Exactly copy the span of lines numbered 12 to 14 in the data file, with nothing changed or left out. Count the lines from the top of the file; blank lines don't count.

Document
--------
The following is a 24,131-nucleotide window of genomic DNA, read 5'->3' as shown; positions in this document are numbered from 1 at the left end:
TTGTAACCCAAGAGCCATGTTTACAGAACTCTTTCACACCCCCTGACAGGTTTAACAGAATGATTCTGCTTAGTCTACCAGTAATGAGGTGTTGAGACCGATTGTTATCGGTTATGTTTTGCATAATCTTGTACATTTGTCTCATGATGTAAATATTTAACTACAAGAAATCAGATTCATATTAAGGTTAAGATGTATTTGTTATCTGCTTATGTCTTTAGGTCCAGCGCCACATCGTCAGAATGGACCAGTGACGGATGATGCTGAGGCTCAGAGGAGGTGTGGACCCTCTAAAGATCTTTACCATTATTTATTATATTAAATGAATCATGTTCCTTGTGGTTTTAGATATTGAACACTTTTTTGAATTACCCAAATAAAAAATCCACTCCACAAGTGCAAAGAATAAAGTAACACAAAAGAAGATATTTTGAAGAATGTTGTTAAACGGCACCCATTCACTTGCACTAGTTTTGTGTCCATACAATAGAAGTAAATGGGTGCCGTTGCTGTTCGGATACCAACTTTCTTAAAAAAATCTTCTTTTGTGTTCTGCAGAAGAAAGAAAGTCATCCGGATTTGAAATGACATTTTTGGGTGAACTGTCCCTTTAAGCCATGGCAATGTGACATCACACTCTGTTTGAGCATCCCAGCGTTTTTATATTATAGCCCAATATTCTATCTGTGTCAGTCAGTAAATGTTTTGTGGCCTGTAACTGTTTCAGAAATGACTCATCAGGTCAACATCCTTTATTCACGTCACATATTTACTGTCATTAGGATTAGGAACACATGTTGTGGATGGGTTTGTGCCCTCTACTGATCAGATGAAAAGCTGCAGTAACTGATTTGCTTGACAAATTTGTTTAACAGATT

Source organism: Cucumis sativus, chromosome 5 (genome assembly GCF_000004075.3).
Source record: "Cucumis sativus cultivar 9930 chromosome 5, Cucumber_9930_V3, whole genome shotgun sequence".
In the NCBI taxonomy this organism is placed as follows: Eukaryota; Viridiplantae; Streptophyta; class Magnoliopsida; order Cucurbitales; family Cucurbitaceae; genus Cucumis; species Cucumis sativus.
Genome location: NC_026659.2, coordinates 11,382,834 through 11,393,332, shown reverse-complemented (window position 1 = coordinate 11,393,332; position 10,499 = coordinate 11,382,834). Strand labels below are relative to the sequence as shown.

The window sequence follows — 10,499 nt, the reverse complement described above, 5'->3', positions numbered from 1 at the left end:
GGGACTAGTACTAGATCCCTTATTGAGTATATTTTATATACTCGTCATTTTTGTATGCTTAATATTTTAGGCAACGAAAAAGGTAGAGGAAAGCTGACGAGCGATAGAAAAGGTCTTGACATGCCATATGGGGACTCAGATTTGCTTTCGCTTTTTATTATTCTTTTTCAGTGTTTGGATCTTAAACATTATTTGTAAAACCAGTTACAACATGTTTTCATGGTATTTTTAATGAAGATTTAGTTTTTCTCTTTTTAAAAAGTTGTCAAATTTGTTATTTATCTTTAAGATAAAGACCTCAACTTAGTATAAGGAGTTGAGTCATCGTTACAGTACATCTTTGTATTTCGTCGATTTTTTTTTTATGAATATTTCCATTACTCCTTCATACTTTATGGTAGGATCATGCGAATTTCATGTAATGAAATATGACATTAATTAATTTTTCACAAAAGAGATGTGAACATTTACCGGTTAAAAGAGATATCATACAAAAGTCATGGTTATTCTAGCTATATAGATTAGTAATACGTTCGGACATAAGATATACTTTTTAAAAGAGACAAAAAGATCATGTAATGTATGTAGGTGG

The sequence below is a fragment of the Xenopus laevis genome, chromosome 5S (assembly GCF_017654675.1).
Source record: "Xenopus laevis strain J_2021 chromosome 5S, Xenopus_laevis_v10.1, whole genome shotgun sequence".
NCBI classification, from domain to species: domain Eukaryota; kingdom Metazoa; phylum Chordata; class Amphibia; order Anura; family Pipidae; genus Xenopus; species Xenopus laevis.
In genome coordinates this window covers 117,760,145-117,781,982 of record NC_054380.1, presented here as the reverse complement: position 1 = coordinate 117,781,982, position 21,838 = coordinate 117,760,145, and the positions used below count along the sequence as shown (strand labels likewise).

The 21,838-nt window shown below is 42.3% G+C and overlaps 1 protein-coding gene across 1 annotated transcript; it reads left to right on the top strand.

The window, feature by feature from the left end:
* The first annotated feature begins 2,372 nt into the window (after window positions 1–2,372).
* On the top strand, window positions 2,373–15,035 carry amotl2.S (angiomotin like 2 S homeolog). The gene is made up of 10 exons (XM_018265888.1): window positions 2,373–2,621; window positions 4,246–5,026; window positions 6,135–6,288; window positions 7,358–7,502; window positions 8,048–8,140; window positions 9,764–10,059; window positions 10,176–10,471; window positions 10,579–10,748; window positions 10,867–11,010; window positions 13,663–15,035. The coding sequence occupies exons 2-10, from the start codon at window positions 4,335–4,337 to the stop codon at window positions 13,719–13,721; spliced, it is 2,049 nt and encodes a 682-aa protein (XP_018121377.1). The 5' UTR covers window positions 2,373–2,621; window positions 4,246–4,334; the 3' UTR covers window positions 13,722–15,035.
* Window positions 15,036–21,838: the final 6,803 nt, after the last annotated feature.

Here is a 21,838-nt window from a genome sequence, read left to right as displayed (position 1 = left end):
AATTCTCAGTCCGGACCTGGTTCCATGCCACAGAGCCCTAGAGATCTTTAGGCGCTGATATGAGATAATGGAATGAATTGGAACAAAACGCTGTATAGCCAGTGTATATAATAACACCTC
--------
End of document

In genome coordinates this window covers 117,760,145-117,781,982 of record NC_054380.1, presented here as the reverse complement: position 1 = coordinate 117,781,982, position 21,838 = coordinate 117,760,145, and the positions used below count along the sequence as shown (strand labels likewise).

The 21,838-nt window shown below is 42.3% G+C and overlaps 1 protein-coding gene across 1 annotated transcript; it reads left to right on the top strand.

The window, feature by feature from the left end: